The "spoke to several hubs" approach has the advantage of both access to a much larger install base as well as significant reduction of the dependency on a single hub. It is almost an eventuality that any company with a spoke strategy will end up with.
Snowflake Patterns: Hub-Spoke-Hub-Spoke
Being a hub *and* a spoke is not mutually exclusive. CohesiveFT's Elastic Server is a good example for this. Elastic Server is a spoke to many cloud and virtualization platforms such as Amazon EC2, VMware and Parallels. But in turn it is also a hub for the many stack components that it supports - including many free open source and commercial software.
Don't Confuse Spokes with Customers
Not every service that is built on Amazon EC2, for example, is a spoke to it. Many services are simply customers of EC2 and so shouldn't be confused with being spokes, because as far as the customer is concerned it is not part of the hub's ecosystem.
A good example of this is Heroku, a Ruby platform-as-a-service. It is a cloud that allows Ruby developers to instantly deploy their applications. Users can easily fire up additional instances of the application to scale it. Heroku is built entirely on EC2 but that fact is transparent to the user. Heroku is taking advantage of the EC2 platform but does not play a role in its ecosystem. It does not benefit from EC2's install base, nor does it add value to direct EC2 users.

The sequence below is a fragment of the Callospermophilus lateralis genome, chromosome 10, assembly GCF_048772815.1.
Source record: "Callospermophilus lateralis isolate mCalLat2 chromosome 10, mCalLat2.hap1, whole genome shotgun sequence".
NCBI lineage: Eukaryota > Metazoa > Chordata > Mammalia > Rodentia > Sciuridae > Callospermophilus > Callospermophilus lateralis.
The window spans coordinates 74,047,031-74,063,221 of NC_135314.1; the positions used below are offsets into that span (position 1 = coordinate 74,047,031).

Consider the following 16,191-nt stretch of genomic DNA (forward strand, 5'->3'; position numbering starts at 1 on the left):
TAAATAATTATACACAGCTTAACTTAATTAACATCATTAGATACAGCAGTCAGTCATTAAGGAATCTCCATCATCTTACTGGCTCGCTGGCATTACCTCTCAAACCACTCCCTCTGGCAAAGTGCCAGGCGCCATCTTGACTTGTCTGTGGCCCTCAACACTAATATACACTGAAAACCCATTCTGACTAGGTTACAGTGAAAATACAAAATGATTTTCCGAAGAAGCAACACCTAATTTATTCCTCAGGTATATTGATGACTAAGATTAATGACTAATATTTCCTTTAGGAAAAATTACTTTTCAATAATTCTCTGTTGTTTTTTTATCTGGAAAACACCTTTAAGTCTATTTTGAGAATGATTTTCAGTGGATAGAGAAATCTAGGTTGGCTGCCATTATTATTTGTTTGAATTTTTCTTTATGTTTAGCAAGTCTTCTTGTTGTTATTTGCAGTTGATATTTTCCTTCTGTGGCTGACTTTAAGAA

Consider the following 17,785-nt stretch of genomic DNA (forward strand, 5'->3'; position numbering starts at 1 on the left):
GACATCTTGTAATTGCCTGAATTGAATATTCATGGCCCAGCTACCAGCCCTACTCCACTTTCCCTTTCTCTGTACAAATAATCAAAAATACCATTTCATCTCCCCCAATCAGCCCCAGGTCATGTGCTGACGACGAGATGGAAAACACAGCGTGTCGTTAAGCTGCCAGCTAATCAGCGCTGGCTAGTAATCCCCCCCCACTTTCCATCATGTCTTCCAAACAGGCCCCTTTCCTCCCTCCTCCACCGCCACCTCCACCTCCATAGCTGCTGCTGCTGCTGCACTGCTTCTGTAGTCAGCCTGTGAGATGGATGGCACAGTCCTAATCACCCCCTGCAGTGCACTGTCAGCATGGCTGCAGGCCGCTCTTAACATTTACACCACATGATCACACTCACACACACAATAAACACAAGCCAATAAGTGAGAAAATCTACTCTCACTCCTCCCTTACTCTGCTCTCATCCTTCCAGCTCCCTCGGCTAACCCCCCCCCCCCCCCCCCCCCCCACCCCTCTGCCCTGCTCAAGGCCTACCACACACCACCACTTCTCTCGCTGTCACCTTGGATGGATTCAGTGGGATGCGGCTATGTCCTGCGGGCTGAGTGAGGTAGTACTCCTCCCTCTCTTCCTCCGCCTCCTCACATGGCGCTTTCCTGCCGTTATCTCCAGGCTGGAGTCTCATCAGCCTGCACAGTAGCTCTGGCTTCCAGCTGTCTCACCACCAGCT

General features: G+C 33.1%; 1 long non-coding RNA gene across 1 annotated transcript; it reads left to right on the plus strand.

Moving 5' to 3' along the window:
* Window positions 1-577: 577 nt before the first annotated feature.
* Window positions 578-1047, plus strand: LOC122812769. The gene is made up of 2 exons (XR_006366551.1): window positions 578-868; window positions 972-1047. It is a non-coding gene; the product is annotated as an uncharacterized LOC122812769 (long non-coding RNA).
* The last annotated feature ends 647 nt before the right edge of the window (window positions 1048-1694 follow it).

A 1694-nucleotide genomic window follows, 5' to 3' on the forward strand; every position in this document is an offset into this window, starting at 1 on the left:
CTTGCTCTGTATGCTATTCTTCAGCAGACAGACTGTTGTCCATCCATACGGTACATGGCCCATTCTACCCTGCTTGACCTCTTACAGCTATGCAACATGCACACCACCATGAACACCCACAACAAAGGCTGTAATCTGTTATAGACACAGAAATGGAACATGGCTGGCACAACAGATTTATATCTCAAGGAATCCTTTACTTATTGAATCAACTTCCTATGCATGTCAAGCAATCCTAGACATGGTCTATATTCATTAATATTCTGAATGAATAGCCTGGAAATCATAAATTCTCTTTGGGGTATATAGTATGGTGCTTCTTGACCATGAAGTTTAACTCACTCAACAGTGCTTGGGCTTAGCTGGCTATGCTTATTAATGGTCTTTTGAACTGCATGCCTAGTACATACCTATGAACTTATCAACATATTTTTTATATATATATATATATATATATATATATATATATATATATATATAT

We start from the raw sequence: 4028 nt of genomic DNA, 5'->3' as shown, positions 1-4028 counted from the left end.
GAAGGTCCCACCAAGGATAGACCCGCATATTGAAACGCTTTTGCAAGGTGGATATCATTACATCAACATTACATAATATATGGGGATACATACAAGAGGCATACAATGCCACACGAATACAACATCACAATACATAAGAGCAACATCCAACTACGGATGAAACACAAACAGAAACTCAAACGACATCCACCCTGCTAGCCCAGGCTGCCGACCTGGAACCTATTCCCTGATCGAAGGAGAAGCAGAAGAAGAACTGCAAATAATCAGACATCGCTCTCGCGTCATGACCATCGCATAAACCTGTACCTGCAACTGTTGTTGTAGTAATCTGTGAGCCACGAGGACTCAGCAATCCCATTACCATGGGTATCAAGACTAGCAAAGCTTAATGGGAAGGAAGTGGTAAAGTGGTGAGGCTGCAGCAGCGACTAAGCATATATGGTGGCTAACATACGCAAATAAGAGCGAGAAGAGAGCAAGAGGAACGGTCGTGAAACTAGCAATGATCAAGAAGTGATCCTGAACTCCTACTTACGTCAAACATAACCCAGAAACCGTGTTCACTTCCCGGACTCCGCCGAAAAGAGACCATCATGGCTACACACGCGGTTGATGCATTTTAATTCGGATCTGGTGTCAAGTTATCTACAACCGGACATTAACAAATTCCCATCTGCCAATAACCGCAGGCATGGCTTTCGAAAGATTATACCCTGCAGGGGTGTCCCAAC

The Island of Doom
Perhaps the worse scenario is to be a completely independent island in the ecosystem. Neither a hub to many spokes, nor a spoke to one or many hubs. Very few companies other than Micorosoft, Google and a handful other mega-vendors can afford to quickly build both the product depth and breadth as well as the customer base to survive and thrive in this environment -- and even those large vendors are increasingly relying on the ecosystem.